But that's not a birthright you can imagine walking the plank for if you managed to be born outside Western Pennsylvania.

On Flashback patrol recently, my mind was exploring 1983. I remembered the night Mike Torrez walked ten Cincinnati Reds at Riverfront Stadium in less than four innings. I had my sister and her husband in the car with me. They were oblivious to the broadcast and that I was trying hard to listen to it. In addition to whatever my brother-in-law was complaining long and loud about, it was hailing. I had them both hocking me to be careful driving in the hail as if I didn't know the heavens were unleashing frozen peas on my windshield. Torrez just keeps walking batters. Bob Murphy is telling me no Met has ever walked as many batters in one game as Mike Torrez has. Nick Esasky homers. The Mets are losing 6-1. I'm being backseat-driven in stereo. It's hailing. Frank Howard removes Torrez after he has walked ten in three-and-a-third. Charlie Puleo, traded by the Mets to the Reds so we can have Tom Seaver back, walks six in six-and-a-third, but we only score the one run. We lose 6-1. The Mets' record falls to 34-59. I'm almost certainly seeking solace in Craig Swan and Scott Holman holding Cincinnati scoreless over the final 5-2/3.

When your team sucks…when your team really and truly sucks…you don't have to think about it. You know it.

10 comments to The Sum Also Rises

  • Anonymous

    Let's hope they don't squelch this momentum by going out and getting Miguel F. Cairo as Adam Rubin suggested was “sensible.” Shut up, Adam. Get Craig Monroe.
    If I were a Pirate fan, I might want one of their uniforms. They are hard to beat in those home whites. A close 2nd to the Dodgers in best NL home unis.

  • Anonymous

    Greg…..can you say bi-polar?????

  • Anonymous

    I should go away more often…

  • Anonymous

    What on earth were they wearing the other day… was I imagining things or were they in some kind of red vests?
    Black and gold is great, though. As a little kid I had zero interest in football, and all the other kids pressed me for what team I liked. That weekend I saw the Steelers on TV and liked their unis and decided they would be my team. Four rings, the Steel Curtain, and a Canton-chocked roster were all incidental pluses.

  • Anonymous

    MIGUEL CAIRO????!!!!!!!
    I would seriously rather have Victor Zambrano, Gerald Williams and Michael Tucker back.

  • Anonymous

    All that, and the Mariners still lead the WC race in the AL. I forgot I'll need to add a Mariners t-shirt to my AL rally monkey. Although Choo Choo knows you can't find one in Portland, we're only “their” market when someone starts making noises about an NL team in PDX (oh please oh please oh please).
    And if there's ever been a better time for the Beltran-2000 to show off his new battery, I can't think of one.
    Glad you're off the ledge for now, Greg.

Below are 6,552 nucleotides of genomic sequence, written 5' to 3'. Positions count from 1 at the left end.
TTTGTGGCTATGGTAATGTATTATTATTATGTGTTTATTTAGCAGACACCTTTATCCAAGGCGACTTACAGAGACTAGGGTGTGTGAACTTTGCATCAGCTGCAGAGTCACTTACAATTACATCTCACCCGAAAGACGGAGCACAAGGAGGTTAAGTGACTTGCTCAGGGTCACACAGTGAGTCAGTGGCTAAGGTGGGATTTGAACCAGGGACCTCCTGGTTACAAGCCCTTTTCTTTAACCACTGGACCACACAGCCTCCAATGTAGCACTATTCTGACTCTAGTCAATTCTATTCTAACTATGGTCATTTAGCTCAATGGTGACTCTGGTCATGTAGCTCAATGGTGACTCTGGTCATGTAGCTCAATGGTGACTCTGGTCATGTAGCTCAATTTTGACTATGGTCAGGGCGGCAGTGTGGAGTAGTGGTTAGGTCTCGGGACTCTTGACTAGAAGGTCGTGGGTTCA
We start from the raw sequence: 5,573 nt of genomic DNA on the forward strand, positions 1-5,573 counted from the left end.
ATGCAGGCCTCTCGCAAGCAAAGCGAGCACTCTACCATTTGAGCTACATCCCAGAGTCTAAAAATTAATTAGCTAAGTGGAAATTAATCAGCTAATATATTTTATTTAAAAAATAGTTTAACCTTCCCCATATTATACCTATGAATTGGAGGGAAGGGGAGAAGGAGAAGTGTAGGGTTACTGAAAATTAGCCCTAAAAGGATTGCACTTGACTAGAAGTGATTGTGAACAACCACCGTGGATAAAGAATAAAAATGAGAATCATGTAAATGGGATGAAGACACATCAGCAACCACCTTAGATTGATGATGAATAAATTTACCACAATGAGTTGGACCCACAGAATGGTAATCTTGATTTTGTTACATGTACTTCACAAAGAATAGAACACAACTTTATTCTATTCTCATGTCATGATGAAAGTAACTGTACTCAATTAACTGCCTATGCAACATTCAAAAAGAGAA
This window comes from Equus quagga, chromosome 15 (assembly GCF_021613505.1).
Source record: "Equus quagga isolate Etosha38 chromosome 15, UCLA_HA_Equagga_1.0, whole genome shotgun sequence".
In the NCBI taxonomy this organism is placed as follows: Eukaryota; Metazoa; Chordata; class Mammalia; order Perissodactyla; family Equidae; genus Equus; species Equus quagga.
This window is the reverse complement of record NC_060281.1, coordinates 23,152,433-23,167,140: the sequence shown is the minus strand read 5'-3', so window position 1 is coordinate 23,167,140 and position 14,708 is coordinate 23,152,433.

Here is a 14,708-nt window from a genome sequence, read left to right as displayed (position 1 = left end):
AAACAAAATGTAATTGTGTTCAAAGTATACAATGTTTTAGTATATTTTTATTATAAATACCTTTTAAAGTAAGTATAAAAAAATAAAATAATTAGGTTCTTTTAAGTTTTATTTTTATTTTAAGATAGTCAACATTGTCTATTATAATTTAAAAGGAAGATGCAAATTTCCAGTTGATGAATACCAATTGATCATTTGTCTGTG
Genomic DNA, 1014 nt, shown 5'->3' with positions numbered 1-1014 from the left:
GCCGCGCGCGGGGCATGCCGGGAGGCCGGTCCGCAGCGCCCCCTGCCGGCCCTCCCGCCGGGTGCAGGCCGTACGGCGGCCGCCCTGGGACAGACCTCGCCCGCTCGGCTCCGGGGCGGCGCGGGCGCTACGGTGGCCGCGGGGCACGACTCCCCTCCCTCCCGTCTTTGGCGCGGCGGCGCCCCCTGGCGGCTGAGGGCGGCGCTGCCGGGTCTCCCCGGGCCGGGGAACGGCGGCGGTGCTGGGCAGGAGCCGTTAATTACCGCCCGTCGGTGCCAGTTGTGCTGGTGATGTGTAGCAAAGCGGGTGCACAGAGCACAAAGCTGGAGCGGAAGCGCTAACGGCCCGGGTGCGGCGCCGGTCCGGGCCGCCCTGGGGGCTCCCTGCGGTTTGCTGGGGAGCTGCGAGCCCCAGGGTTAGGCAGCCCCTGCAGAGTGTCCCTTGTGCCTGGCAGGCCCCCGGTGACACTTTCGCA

• Anonymous

    That's why they sell reserved seats. Because we reserve the right to change our minds.

  • Anonymous

    I had the pleasure of listening to the Pirate announcers last week on XM when I was on vacation. Greg Brown described a run-scoring double by Delgado with enthusiasm and clarity: “And Delgado hits the ball to right center. He drives it all the way to the warning track. David Wright comes around to score. And Delgado is on second with a double.” Horrific.
    Yesterday, I had the extended pleasure of attending the Phillies-Pirates game. It was Slovak day at the ballpark. They had a pierogi race between innings.
    Lorn Brown, please come home. All is forgiven.

  • Anonymous

    Victor Zambrano, you'll no doubt be schadenfreuded to know, is pretty much finished. The sad result of not one, but several, injuries, surgeries, and rushed comebacks too many. A man can only do so much and try so hard.
    When he wasn't hurt, he was awesome (see 2005, First Half Of). But three major surgeries and not enough recovery time overshadowed everything (but not to me).
    I for one appreciated his efforts, and truly miss one of the kindest souls and hardest-working guys ever to don the blue and orange.

  • Anonymous

    Not to pile on someone who's better than many out-of-towners (though I'd hate to think that's our primary criterion for quality), but in the rollup of highlights before one of the games this weekend, I heard for the second time Tom McCarthy's call of Damion Easley's inside-the-park home run in Milwaukee. When I first heard it, in the car with Stephanie, I expressed shock that it was a four-bagger based on McCarthy's laconic description of the action (to which my wife agreed). OK, I thought later, maybe I'm being too harsh. I mean who can see an inside-the-park home run developing? Even Gary Cohen's classic call of Marlon Anderson had an element of surprised-announcer to it:
    Fastball driven in the air toward right-centerfield…chasing back is Finley…on the track, reaches out…CAN'T GET IT! Kicks it away! It's rolling toward the corner! Anderson around second! He's on his way to third! Finley's tracked it down! Anderson is being…WAVED AROUND! He's comin' to the plate…the relay throw…he slides…SAFE! It's an inside-the-park-home run! And it ties the game! Marlon Anderson with an inside-the-park home run…he is shaken up…Jose Molina arguing the call, Mike Scioscia out as well, but Marlon Anderson has tied the game at two and two with an inside-the-park home run. Finley tried to field it on the warning track, kicked it toward the corner, and Anderson came all the way around ahead of the relay throw by Adam Kennedy…Anderson still down on his knees as Mike Herbst and Willie Randolph look after him, but with his FIRST home run as a New York MET, Marlon Anderson has tied the game, and as he gets to his feet, he gets a ROUSING ovation from the crowd at Shea Stadium!
    But hearing it again confirmed my original impression. Tom has Damion rounding second when he interrupts his own broadcast with the bulletin that Damion is, in fact, heading for home.
    These words may come back to bite me, but I'd rather have Miguel Cairo on the bench than Tom McCarthy in the booth.